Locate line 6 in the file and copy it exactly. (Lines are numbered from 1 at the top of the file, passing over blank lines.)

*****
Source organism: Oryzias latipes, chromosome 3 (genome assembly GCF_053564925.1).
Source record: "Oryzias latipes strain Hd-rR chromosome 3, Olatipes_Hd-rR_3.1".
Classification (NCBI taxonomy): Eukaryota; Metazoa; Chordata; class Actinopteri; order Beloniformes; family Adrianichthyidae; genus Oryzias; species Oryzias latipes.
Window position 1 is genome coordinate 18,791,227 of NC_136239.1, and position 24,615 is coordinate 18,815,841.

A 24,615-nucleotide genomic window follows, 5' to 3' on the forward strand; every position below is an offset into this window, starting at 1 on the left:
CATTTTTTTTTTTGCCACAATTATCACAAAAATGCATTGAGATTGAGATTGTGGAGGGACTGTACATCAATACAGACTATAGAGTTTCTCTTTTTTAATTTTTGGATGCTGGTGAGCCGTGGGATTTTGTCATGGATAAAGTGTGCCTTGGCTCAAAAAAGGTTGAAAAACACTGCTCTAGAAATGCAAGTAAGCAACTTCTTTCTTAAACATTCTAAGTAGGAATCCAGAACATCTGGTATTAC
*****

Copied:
CATTTTTTTTTTTGCCACAATTATCACAAAAATGCATTGAGATTGAGATTGTGGAGGGACTGTACATCAATACAGACTATAGAGTTTCTCTTTTTTAATTTTTGGATGCTGGTGAGCCGTGGGATTTTGTCATGGATAAAGTGTGCCTTGGCTCAAAAAAGGTTGAAAAACACTGCTCTAGAAATGCAAGTAAGCAACTTCTTTCTTAAACATTCTAAGTAGGAATCCAGAACATCTGGTATTAC